If the answer to the question in the headline above is “no,” then there is something God cannot do, which means He isn’t omnipotent and the biblical claim that “all things are possible” with Him is false.
But, as cross-examined.org’s Dr. Frank Turek explains in the following video in response to a student’s question, there is a logical fallacy lurking within that headlined question:
Doesn’t matter what event or issue is involved, there are likely conspiracy theories galore about how those on top got there, why former leaders no longer are and a whole host of other things, including just about everything from who really shot JFK to COVID-19’s spread from Wuhan, China.
But how seriously should conspiracy theories be taken? People on the far Right believe Communists secretly took over the U.S. government and are controlling it today. People on the far Left contend a few rich capitalists control the levers of power.
Dr. Frank Turek of cross-examined.org asks in this interview of cold-case christianity’s J. Warner Wallace about conspiracy theories and Wallace explains that there are three motives invariably found behind crimes and conspiracies, sexual lust, greediness for money and the desire for power. And that’s just for starters!
A common objection heard from atheists, agnostics and other skeptics these days is that the God of the Old Testament was immoral because He allegedly endorsed such horrors as forced servitude, genocide and rape.
As RZIM’s Brandon Cleaver explained recently in a lengthy analysis of the issue, “slavery in the Bible was vastly different. First, according to many scholars, the Hebrew word (ebed or eved) that is often translated as slave in the Old Testament is more reasonably rendered as servant.
“Furthermore, slavery among the Hebrews in the Old Testament often occurred when individuals sold themselves into servanthood to pay off debt. Therefore, it was voluntary.”
In the following video, crossexamined.org’s Dr. Frank Turek makes that point and more in responding to a series of questions that taken together frame the argument that the God of the Bible is a moral monster:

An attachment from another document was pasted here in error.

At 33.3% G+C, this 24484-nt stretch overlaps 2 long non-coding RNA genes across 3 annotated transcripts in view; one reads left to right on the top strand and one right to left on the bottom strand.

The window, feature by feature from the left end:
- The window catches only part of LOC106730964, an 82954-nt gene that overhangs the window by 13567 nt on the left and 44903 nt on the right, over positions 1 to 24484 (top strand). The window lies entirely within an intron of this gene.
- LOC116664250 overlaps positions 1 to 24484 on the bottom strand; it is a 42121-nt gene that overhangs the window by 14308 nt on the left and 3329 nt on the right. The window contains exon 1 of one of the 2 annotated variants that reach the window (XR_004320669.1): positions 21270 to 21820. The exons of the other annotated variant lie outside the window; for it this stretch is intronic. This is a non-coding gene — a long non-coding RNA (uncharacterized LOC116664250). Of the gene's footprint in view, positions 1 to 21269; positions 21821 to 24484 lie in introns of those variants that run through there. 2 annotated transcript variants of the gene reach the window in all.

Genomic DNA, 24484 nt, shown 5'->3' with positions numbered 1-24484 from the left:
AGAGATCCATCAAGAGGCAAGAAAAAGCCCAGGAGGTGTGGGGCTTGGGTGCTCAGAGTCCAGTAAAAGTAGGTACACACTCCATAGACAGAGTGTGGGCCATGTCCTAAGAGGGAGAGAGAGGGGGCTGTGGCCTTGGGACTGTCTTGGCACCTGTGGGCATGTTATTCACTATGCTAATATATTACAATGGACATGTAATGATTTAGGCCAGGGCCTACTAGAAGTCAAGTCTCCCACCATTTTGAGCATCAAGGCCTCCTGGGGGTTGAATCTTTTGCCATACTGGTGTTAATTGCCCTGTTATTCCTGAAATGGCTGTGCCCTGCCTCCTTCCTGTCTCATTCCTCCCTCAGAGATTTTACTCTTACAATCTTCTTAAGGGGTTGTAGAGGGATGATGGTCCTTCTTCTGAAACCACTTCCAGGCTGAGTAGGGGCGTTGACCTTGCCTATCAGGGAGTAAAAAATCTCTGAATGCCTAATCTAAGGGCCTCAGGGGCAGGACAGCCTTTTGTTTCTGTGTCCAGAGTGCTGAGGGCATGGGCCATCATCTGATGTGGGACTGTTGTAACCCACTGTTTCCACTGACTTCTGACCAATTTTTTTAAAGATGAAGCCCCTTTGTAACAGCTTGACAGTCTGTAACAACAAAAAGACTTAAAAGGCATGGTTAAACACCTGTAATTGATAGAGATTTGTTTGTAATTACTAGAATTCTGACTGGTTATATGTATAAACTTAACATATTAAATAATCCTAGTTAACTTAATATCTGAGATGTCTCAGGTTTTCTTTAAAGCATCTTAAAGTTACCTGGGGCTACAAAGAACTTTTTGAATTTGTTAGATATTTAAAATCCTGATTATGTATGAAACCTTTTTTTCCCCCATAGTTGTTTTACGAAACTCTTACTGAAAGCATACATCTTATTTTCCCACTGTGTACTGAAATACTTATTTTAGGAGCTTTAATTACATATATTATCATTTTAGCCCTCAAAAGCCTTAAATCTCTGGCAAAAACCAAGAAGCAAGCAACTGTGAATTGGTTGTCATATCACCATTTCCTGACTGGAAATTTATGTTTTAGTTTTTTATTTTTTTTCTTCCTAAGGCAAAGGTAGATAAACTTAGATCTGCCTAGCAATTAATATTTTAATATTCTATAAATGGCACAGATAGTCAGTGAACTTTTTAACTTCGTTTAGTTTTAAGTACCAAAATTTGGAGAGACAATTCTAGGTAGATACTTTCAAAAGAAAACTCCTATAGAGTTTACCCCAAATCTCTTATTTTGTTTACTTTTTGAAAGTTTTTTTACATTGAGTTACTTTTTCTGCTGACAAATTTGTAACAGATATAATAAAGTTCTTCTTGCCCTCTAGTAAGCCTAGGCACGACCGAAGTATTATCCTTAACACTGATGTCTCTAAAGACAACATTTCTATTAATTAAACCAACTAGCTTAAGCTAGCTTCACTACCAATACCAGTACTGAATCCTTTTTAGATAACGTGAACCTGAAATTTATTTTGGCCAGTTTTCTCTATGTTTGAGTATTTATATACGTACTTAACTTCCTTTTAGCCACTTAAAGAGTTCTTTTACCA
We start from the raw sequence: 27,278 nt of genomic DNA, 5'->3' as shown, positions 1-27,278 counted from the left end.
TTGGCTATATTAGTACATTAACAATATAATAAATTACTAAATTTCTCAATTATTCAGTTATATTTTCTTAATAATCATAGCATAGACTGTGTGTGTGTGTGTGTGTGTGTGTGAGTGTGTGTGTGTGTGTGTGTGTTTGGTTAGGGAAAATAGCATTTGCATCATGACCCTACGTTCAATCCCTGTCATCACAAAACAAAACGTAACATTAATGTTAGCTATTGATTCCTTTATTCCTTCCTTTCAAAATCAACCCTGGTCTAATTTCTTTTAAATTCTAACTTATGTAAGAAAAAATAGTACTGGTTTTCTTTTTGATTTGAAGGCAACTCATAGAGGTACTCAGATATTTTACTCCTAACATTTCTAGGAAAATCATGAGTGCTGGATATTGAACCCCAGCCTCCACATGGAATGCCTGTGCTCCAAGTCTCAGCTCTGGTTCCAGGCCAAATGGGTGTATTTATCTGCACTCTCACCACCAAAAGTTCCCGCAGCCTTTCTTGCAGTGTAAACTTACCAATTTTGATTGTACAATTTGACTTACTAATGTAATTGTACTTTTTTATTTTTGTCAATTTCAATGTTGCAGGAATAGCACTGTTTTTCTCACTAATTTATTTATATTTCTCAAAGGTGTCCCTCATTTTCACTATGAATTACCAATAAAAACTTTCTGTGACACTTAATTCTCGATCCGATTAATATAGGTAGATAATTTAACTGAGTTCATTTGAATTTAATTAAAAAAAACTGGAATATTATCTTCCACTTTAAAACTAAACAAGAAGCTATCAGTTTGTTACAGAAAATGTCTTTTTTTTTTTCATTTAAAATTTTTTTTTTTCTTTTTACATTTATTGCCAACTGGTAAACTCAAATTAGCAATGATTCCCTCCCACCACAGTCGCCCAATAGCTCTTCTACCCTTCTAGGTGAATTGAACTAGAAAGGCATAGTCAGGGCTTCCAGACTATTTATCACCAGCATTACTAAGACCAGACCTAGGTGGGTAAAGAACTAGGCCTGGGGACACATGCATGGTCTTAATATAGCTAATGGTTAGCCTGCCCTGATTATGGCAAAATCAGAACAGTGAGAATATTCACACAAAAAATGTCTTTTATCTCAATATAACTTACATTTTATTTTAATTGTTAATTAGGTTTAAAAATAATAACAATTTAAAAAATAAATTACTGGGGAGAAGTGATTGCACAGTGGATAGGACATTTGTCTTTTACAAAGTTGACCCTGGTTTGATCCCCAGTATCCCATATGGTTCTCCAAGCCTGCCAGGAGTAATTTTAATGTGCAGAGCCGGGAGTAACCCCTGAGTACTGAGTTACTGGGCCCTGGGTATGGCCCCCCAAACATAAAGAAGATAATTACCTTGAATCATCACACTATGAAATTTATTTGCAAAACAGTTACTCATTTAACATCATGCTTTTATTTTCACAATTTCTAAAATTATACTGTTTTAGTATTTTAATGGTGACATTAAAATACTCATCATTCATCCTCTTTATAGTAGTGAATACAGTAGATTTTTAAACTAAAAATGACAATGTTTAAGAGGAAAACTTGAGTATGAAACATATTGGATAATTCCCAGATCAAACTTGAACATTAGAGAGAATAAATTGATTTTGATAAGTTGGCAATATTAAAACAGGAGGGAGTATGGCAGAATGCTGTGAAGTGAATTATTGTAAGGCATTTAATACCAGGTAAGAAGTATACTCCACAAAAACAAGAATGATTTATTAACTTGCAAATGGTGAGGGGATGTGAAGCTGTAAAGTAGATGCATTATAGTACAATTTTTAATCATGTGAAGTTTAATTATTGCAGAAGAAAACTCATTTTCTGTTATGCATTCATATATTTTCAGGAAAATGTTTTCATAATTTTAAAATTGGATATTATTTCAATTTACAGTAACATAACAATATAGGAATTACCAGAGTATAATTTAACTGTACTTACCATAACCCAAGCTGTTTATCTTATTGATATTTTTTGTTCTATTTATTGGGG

San Francisco’s 49ers and the Kansas City Chiefs meet Sunday in the Super Bowl and millions of people around the world will be tuned in to watch what could be one of the most exciting such games ever.
Nobody on the playing field, in the grandstands, listening on radio or watching the game on TV will have any doubt whatsoever about the purpose of the game — score more points than the other guys and win the Lombardi Trophy, the biggest victory anybody can gain in the great game of football.
But how should the “score” be calculated in the game of life? Depends on what the rules are, according to Dr. Frank Turek of cross-examined.org. As he explains in the following video, it’s a lot like how we know the difference between a touchdown and an interception:
It may seem like a question with no relevance in the real world, but the issue of the source and nature of concepts and principles like justice influences pretty much all aspects of everybody’s daily lives.
It’s not often that Plato’s forms are discussed in campus discussion forums these days, but then Dr. Frank Turek of cross-examined.org has a way of inspiring spirited conversations on topics of eternal significance.
In the following video, Turek is asked by a student who appears to be deeply interested in philosophy about Plato’s forms and whether they explain the existence of moral laws apart from the existence of God.
Believe it or not, there are actually millions of our fellow Americans who think politics is not something they need or want to think or care about. What Congress, the President and the courts do every day is just not very important to them.
These folks include devout fundamentalist Christians, people who go to church maybe once or twice a year on the traditional holidays, and others who think religion is a joke. In other words, a lot of the people served by congressional aides have little or no concept of the relevance of government to their daily lives.
Cross-examined.org’s Dr. Frank Turek explains why everybody should pay attention to politics, using a satellite photo that shows in vivid black-and-white the most essential difference between North and South Korea. And he makes some points you might find useful over the holidays when family and friends back home ask about your job on Capitol Hill.